There are several reasons for this:
1. There are far more female teachers than male teachers so more of the school's community are likely to have been affected by breast cancer than prostate cancer
2. If a member of the school community (either mother or teacher) is having chemotherapy for breast cancer, the baldness is obvious: in males it is less so.
3. Women are more likely to be upfront about their illness than men.
4. Community initiatives are often lead by the girls in the class.
5. A staggering nearly 50% of South African school children have an absent father
6. In South African schools, November is exam month.

What do you feel about promoting breast awareness in schools?  Please comment on your thoughts or your experience.


Vincent Pallotti Oncology Centre

Last week, the new oncology centre at Vincent Pallotti Hospital opened.  There are a number of oncologists and breast specialists working there: Dr Gudgeon, Dr Boeddinghaus, Dr de Villiers and Dr Jacqui Hall.  They are to be joined by others at a later date.

Shortly, the new radiotherapy machine will be working.  One of the major challenges of treating with radiation is to minimise the damage to the surrounding healthy tissues.  The new machine will allow treatment to be administered more precisely.   I see a number of women who have had their radiotherapy in neighbouring African countries where there are only old machines.  It serves as a constant reminder of how lucky we are to have several modern oncology centres in the Western Cape.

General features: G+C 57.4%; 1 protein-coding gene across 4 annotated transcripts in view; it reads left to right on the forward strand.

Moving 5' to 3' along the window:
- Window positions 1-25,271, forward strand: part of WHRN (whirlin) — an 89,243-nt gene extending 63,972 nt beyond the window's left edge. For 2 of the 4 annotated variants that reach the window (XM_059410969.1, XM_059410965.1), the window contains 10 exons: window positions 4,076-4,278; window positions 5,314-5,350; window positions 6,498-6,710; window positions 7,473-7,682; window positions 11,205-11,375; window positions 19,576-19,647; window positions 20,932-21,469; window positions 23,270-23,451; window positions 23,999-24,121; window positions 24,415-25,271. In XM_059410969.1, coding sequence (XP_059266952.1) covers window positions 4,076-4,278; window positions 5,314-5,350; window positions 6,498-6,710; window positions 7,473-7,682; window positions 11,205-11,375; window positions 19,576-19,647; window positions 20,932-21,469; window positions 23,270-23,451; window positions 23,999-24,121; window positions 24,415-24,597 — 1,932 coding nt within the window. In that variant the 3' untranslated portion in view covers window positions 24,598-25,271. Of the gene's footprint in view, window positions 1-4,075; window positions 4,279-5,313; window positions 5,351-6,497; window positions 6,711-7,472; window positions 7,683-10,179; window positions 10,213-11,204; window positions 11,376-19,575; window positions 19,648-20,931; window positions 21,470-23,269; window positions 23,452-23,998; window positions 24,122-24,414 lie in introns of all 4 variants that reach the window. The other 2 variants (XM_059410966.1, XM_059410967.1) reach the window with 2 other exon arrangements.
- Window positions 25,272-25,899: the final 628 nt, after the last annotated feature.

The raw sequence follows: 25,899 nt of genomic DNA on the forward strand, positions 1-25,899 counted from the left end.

The chemotherapy room has been open for sometime.  It is light and airy.  What caught my attention were the quotes on the walls.  In the chemo room, there was a quote from Mother Theresa:

Life is life, fight for it
Life is beautiful, admire it
Life is a challenge, meet it

Outside the chemo room are a series of blocks. Different women have added their pictures or their thoughts.  Dr Anne Gudgeon (who is a breast cancer survivor) has written the following:

"Life is not about weathering the storm.  It is about learning to dance in the rain."

What inspirational quotes helped you get through your treatment?

The last word has to go to Nelson Mandela:


Tops and Flops

Over the last month, there have been a number of interesting initiatives. I thought it would be good to compile a tops and flops list.  You may not agree with my list but here are my thoughts:

One prize goes to Cancer Alliance for their blog.  They have posted a blog every day through the month of October and are going to continue the project which is excellent.  It is a combination of individual stories and features which cover many aspects of breast cancer management.   The topics covered are ones bought up frequently by my patients: fear of recurrence, the impact on partners and children, weight issues and dealing with anger and fear.  It is not only doom and gloom and there are some excellent photos!  Well done to them

One of my gripes about October is that the issues discussed are not confined to one month of the year.  They are ongoing issues and my next heroes are the ever consistent local Reach to Recovery group who will visit any woman in Cape Town who has had breast cancer and are always available to discuss fears or share thoughts.  October has meant I have had more contact with them and I know they will continue to be there for the other 11 months of the year.  A big thank you.

The PLWC photo exhibition was excellent.  Sure, it did not give us facts and figures about issues facing women with breast problems in this country but it is a start.  We must gather more information about the challenges of the silent majority of women in this country with breast cancer problems if we are to make a change.

Lastly, my flop has to go to the group of women trying to popularise "mamming".  In my opinion it is a bunch of people trying to invent something for the sake of it and not doing anything to improve the lot of survivors/imrove breast care.

Who are your tops and flops for the month?